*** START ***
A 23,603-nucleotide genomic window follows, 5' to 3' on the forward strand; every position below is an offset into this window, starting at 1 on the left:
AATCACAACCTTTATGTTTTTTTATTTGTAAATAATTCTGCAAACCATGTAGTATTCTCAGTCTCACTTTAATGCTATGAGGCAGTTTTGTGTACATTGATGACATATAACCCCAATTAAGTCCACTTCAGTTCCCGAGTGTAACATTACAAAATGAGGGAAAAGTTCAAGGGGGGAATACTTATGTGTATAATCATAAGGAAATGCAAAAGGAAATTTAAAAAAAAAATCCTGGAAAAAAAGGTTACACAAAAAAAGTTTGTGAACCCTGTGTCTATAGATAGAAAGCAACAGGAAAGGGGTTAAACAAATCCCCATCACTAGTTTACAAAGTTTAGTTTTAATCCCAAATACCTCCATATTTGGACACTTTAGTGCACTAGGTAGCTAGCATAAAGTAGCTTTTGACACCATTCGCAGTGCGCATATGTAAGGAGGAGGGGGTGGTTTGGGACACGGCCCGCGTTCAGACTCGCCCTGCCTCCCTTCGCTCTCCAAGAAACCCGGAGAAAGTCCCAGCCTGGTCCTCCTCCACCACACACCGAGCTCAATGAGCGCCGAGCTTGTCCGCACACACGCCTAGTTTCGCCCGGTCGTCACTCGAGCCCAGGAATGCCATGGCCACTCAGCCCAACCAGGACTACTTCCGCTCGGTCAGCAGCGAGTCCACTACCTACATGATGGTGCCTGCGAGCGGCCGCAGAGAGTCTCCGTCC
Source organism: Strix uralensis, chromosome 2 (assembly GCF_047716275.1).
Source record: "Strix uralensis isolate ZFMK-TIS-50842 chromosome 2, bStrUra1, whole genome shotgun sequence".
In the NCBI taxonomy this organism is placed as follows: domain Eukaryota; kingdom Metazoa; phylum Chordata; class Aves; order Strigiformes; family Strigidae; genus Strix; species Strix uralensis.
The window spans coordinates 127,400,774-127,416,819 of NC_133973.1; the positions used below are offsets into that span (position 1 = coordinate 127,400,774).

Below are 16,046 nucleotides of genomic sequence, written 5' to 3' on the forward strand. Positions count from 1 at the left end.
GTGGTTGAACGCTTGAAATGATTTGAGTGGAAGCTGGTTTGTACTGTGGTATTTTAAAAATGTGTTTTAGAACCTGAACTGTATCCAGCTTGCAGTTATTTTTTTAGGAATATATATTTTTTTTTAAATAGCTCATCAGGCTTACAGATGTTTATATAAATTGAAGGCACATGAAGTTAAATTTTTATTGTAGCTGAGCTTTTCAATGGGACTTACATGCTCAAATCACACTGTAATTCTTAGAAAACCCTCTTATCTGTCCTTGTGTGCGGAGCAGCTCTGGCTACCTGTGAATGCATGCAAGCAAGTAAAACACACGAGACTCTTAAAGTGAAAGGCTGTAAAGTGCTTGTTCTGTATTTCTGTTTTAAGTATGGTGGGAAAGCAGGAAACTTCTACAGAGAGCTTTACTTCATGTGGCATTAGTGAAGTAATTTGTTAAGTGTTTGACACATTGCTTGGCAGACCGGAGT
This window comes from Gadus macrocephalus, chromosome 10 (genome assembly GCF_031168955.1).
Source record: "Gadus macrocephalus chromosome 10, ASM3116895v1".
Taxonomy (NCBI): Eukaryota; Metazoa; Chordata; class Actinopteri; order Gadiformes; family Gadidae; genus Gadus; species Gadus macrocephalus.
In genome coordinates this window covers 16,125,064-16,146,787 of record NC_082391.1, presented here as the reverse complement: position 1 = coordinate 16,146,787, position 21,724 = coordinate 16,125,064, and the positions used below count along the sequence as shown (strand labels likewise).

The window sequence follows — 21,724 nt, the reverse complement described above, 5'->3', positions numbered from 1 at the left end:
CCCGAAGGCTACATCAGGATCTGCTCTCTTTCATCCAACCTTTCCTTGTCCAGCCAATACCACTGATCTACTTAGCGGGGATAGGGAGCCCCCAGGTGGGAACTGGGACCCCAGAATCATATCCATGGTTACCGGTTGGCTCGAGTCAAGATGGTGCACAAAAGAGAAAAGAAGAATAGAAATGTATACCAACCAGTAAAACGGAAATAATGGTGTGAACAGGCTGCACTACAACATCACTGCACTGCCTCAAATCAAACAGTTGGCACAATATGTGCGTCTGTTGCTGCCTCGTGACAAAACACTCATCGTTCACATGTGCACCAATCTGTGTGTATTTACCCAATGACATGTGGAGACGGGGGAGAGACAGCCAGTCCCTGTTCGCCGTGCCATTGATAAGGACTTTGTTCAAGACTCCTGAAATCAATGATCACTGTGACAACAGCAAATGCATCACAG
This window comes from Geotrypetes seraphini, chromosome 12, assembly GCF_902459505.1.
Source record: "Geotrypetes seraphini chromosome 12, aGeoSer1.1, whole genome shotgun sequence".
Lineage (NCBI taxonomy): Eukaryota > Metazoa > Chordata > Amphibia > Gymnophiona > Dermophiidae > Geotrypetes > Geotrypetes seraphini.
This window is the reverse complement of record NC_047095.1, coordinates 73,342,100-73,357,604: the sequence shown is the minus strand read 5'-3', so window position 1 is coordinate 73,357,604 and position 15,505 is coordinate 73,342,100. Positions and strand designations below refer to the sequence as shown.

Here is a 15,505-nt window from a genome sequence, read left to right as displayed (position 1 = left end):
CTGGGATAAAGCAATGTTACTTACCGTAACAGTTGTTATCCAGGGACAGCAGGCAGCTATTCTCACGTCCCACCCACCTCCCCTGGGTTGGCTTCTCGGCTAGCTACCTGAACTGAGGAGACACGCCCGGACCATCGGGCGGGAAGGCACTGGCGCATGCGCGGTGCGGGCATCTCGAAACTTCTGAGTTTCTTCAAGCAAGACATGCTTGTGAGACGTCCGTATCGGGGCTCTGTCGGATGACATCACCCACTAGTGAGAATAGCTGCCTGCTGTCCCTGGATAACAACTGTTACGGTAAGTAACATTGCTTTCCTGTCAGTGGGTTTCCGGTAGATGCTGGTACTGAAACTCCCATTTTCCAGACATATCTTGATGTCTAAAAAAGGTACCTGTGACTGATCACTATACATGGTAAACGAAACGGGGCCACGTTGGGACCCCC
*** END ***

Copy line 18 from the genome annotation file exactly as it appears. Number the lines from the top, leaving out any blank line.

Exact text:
This window is the reverse complement of record NC_047095.1, coordinates 73,342,100-73,357,604: the sequence shown is the minus strand read 5'-3', so window position 1 is coordinate 73,357,604 and position 15,505 is coordinate 73,342,100. Positions and strand designations below refer to the sequence as shown.